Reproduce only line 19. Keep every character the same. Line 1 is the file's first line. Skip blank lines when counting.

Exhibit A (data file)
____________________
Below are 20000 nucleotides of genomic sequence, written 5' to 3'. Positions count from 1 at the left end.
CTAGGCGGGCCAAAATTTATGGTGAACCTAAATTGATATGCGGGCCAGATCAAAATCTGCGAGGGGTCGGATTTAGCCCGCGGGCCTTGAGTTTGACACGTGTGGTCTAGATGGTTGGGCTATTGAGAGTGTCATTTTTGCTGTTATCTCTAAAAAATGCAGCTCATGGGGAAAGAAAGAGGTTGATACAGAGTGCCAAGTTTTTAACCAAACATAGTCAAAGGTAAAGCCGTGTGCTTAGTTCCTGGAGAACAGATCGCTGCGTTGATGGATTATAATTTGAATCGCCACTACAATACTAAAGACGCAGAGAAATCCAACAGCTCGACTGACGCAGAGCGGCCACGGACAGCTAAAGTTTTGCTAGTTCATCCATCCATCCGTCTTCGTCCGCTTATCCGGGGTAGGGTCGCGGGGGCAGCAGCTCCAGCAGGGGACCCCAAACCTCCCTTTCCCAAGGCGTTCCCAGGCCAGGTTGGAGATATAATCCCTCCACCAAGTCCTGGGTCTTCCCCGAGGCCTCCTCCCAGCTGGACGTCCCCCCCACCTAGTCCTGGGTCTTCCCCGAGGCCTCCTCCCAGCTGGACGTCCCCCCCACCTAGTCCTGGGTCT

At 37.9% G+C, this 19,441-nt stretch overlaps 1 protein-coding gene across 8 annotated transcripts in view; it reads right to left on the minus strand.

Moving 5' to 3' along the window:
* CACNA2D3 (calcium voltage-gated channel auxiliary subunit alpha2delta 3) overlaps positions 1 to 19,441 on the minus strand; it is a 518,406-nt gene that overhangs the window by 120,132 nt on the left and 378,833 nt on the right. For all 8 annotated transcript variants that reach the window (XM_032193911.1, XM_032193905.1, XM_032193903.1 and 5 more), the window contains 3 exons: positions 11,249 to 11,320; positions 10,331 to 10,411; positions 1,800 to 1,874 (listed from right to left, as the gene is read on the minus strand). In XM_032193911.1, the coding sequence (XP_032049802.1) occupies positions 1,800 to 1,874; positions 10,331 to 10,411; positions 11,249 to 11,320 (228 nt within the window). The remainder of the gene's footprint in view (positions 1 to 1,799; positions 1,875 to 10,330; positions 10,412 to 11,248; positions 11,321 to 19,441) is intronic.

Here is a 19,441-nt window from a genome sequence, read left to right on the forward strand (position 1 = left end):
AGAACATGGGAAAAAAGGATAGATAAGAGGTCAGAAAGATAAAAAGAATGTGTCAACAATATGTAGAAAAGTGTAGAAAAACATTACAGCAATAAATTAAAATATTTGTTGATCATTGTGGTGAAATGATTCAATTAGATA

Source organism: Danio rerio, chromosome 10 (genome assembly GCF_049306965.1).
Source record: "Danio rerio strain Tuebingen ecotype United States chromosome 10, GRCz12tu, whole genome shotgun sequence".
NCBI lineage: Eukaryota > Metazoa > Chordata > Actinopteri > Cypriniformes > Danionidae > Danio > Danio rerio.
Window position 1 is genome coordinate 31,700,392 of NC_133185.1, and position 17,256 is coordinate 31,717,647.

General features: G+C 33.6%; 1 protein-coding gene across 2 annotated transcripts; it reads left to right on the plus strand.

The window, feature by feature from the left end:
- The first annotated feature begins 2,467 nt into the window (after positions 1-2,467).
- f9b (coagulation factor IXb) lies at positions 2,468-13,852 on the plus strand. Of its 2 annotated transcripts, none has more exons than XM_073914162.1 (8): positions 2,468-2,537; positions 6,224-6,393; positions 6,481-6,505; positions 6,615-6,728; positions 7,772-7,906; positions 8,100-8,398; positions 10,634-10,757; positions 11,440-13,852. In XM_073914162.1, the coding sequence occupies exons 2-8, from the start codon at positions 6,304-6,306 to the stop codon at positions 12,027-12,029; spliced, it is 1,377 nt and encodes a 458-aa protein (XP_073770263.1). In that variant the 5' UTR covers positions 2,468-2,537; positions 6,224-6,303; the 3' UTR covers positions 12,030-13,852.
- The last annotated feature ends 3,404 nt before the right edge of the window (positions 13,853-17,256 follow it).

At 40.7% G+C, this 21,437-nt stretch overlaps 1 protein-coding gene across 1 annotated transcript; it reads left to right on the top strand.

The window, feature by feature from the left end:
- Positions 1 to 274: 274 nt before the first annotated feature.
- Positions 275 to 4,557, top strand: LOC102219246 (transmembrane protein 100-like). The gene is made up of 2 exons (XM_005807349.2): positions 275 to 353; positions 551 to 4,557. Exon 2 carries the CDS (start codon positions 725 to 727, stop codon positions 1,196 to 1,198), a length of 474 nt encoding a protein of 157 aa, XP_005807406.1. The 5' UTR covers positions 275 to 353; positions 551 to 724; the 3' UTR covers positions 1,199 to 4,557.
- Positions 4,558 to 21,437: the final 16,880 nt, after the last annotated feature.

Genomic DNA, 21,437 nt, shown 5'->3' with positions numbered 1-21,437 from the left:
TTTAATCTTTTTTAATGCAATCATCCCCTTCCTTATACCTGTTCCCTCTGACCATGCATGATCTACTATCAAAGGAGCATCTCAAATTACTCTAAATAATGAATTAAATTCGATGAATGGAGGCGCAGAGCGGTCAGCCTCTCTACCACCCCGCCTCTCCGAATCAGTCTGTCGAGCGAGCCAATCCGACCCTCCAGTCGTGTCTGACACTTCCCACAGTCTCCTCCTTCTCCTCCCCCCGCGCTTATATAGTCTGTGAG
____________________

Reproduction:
- Positions 1 to 274: 274 nt before the first annotated feature.